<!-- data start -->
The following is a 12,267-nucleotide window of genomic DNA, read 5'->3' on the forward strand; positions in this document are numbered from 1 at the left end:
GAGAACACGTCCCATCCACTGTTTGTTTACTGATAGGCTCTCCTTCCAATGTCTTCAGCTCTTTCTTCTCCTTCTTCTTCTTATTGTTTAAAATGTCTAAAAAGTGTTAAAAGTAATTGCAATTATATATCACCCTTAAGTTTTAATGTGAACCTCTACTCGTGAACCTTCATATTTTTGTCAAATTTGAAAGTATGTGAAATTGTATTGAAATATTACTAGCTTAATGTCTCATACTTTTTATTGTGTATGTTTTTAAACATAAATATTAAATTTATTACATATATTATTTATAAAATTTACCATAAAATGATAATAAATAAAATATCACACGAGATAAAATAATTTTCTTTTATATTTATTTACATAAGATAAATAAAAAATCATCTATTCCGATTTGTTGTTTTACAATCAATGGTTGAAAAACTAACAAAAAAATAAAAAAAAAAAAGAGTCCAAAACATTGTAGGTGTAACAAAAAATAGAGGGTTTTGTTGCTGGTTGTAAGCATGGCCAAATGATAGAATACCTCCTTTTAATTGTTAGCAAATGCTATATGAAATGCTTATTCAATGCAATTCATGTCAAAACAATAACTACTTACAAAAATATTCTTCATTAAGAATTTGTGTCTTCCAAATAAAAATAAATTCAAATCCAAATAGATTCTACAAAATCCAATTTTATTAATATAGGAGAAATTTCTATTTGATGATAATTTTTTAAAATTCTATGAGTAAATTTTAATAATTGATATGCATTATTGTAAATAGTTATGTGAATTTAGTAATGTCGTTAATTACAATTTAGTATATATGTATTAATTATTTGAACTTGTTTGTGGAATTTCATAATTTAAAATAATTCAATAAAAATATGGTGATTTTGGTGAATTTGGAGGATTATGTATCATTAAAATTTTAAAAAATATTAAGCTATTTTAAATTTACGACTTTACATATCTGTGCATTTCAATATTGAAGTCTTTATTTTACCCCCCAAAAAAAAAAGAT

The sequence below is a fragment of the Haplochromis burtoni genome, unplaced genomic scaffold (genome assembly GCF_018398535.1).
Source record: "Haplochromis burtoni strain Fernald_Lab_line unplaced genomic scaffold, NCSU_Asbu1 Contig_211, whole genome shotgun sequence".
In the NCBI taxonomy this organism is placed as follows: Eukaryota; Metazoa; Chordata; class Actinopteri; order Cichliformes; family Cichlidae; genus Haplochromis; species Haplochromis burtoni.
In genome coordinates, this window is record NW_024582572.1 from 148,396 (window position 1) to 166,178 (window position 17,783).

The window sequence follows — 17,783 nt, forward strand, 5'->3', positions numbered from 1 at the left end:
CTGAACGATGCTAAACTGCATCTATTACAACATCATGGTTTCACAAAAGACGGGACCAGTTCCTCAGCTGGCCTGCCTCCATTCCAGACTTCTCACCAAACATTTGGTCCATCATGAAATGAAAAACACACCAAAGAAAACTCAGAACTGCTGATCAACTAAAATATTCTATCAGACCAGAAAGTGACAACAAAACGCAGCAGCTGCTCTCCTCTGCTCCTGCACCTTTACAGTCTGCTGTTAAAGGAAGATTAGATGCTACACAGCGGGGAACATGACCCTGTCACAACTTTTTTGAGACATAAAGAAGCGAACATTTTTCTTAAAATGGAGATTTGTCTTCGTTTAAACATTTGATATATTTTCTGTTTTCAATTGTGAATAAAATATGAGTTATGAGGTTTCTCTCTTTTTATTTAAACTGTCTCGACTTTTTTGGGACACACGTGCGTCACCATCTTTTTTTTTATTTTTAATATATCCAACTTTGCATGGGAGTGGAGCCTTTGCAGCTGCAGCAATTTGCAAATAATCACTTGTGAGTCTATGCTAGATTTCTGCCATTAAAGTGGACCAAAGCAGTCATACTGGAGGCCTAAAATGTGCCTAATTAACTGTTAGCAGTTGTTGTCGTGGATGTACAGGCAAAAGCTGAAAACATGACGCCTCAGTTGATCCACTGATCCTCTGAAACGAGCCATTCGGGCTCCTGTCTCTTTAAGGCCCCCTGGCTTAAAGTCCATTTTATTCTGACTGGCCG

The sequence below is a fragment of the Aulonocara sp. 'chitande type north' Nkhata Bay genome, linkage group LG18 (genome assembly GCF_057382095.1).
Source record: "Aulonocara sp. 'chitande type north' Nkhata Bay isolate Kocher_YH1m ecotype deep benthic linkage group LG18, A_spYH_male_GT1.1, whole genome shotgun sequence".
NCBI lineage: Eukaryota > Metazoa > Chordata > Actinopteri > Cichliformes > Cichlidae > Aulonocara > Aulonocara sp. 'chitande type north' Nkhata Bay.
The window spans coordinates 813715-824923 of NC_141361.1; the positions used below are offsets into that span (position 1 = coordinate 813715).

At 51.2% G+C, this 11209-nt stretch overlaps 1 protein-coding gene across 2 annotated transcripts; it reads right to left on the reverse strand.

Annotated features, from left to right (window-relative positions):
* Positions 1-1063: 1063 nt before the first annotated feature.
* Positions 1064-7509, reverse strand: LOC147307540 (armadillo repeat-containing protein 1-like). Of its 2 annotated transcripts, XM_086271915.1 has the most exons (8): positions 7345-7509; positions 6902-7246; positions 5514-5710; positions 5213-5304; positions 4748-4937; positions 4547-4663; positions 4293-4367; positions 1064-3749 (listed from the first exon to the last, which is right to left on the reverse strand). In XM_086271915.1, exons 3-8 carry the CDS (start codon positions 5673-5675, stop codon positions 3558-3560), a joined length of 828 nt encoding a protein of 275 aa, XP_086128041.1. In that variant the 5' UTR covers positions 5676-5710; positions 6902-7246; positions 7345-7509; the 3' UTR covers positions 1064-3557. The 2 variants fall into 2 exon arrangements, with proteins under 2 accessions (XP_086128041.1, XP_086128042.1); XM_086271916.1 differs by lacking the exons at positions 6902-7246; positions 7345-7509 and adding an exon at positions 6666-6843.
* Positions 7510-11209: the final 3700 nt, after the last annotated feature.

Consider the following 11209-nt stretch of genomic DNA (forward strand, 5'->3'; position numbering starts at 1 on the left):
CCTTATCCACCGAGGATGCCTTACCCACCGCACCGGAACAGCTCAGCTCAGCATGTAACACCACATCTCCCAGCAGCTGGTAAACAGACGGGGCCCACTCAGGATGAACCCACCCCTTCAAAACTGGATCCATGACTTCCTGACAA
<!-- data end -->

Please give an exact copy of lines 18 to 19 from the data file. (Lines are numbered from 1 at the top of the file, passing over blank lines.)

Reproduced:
Consider the following 11209-nt stretch of genomic DNA (forward strand, 5'->3'; position numbering starts at 1 on the left):
CCTTATCCACCGAGGATGCCTTACCCACCGCACCGGAACAGCTCAGCTCAGCATGTAACACCACATCTCCCAGCAGCTGGTAAACAGACGGGGCCCACTCAGGATGAACCCACCCCTTCAAAACTGGATCCATGACTTCCTGACAA